When the Beatles took over the world in the early 1960s, there was no concert industry as we know it now. Public address systems suitable for rock bands – and their fans, who could out-scream the groups – simply didn’t exist. That started to change in the latter half of the 60s. Allen & Heath were innovators at an innovative time, bringing a number of new features to mixing boards, but probably their highest profile early success was the quadrophonic console custom build for Pink Floyd’s live shows.
This is audio pedigree, and the company has maintained its reputation as a quality manufacturer, though more so in Europe than North America. While available in the U.S. market, A&H is not as well known as other mixer manufacturers, such as Mackie and Yamaha. It’s a shame, since the A&H ZED line of mixers has a lot going for it. The ZED60-14FX has a lot going for it, much like the other models in the lineup.
IS THE ZED60-14FX FOR ME? Department: If you’re stepping up from a smaller analog mixer and built-in USB connectivity is on your shopping list, this could well be a candidate for you. It’s not the perfect mixer, but it’s most obvious drawbacks are merely annoying, not all-out disasters. For the quality of the electronics, this is well worth the $450 street price tag the ZED60-14FX Studio Mixer carries.
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Setup and Usability
If you’re new to the world of analog mixers, there is learning involved. However, if you have the patience to follow signal paths – a much easier task in analog than in digital – most analog mixing boards are easy to follow. Personally, I find A&H ZED boards very intuitive. Knobs are color coded for easy adjusting even in low light and there are a number of routing lines screened right on the surface of the mixer, so if you forget what signal goes where, there are visual hints to direct you.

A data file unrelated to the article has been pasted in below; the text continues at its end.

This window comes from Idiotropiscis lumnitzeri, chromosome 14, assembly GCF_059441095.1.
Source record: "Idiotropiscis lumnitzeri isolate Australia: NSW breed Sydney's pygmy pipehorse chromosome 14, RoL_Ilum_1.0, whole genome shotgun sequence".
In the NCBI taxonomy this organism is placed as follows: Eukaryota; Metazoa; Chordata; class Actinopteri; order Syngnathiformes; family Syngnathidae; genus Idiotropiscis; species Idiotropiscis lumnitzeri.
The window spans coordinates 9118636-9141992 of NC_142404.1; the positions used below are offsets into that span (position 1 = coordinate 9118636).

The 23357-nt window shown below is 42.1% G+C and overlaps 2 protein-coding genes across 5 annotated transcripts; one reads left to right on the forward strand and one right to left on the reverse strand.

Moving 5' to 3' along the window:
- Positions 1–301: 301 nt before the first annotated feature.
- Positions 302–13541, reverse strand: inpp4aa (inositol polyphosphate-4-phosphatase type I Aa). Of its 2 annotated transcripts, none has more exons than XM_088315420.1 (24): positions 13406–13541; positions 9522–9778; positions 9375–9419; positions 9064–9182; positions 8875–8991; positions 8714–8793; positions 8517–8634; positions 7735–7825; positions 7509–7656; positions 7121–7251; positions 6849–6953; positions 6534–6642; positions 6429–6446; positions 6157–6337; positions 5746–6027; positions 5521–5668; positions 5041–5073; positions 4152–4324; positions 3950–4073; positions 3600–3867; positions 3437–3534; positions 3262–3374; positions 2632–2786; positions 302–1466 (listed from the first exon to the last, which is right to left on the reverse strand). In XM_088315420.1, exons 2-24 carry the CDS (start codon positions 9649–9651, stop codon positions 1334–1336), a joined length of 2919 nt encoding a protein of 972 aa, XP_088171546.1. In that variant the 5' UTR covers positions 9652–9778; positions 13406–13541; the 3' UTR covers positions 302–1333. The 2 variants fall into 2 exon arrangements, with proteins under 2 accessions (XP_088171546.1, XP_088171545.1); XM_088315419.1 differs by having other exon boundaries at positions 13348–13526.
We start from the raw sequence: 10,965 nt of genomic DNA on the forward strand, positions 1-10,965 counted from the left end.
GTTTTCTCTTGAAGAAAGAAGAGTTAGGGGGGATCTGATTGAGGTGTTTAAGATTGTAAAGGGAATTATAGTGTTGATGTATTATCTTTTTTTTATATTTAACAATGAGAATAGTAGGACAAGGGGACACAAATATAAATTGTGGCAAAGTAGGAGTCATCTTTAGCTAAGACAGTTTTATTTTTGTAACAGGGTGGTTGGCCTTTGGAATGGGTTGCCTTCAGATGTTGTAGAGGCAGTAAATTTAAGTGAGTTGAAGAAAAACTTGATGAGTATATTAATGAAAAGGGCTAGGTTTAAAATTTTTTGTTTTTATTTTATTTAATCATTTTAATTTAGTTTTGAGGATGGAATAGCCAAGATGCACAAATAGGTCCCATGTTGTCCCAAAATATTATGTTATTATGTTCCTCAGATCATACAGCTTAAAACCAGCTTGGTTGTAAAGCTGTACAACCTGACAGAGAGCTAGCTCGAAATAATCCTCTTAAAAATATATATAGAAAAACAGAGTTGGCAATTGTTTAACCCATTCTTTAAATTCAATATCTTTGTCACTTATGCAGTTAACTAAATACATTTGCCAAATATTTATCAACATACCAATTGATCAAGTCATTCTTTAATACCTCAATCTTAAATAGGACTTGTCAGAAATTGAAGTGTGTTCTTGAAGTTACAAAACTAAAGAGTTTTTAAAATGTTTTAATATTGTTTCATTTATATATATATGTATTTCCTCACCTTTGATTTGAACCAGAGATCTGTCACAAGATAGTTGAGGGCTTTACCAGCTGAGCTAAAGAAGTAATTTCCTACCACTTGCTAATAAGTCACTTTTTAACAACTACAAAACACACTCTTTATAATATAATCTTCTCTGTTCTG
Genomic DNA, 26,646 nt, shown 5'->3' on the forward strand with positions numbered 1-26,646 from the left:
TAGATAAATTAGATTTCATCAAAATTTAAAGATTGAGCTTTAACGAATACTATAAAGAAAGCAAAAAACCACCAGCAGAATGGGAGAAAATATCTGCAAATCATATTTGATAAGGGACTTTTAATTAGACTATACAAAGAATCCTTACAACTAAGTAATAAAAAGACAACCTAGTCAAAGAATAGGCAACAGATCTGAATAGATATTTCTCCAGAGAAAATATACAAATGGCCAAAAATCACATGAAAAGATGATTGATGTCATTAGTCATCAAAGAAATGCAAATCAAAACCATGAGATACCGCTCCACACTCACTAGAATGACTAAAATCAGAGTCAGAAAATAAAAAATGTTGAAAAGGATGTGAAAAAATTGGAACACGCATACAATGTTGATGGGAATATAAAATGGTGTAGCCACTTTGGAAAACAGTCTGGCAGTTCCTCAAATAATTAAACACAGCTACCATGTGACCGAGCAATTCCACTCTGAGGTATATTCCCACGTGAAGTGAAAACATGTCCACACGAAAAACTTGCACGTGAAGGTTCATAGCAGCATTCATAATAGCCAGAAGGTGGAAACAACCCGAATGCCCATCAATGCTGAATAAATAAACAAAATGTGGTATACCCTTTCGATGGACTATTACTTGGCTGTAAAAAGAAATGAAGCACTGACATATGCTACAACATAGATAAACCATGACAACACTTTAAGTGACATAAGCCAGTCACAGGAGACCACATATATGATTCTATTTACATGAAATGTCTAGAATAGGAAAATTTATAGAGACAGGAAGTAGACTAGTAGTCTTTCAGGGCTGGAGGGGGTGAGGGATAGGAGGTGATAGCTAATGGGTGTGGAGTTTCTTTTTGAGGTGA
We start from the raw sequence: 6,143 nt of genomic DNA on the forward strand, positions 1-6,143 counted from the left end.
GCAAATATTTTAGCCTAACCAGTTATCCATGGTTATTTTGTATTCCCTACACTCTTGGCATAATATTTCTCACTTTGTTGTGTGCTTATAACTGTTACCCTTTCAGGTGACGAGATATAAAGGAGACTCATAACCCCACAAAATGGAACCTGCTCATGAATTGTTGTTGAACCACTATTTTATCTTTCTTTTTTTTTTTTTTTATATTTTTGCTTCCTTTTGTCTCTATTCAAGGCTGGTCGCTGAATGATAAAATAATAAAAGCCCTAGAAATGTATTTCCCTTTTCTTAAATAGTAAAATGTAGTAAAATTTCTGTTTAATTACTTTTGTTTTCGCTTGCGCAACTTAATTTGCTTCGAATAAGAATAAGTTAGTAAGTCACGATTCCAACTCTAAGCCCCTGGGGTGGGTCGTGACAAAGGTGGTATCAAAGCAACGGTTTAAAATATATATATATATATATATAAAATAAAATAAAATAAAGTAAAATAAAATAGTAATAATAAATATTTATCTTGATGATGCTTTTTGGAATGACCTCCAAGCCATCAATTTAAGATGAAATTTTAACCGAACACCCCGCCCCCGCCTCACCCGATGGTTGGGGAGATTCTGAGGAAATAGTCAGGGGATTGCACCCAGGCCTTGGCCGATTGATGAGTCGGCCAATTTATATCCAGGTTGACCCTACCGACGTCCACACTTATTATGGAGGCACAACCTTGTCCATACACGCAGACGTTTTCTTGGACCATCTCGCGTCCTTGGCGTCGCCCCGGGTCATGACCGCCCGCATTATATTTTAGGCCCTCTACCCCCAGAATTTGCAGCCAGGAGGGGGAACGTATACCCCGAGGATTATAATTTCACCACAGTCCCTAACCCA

Another nice touch of the ZED series, in my opinion, is that all the connections are on the top of the mixer. Many people prefer the back panel location which does tend to look tidier. However, in a panic situation during a live show, the ability to check or re-route from the mixing position is invaluable. It’s also a bonus in home recording environments. If you’re a multi-instrumentalist and singer, and you’re constantly re-routing mics, it’s nice to do it without getting up and behind a mixer. Breaks like that really interrupt momentum. If you’re anything like me, that momentum is easily hijacked by a sofa when interrupted.
The USB features of this board are super easy. An A&H ZED board was the first I encountered with USB connectivity. I had no idea how it worked, but no worries. Hook it up, choose the A&H device as your sound source in the connected computer or laptop, and lookie there – signal!
Sound quality? It’s fantastic. The ZED60-14FX doesn’t have any sound at all. That’s a good thing in a mixer. If you think about the yards and yards of electrical connections and numerous knobs, buttons and faders an audio signal passes through, it’s a wonder mixers let you hear your music at all. Some mixers have a base hum that you have to work around. Not so much with the ZED60-14FX. If my kitchen is ever as clean as the sound of an A&H mixer it’s guaranteed I’ve hired a maid.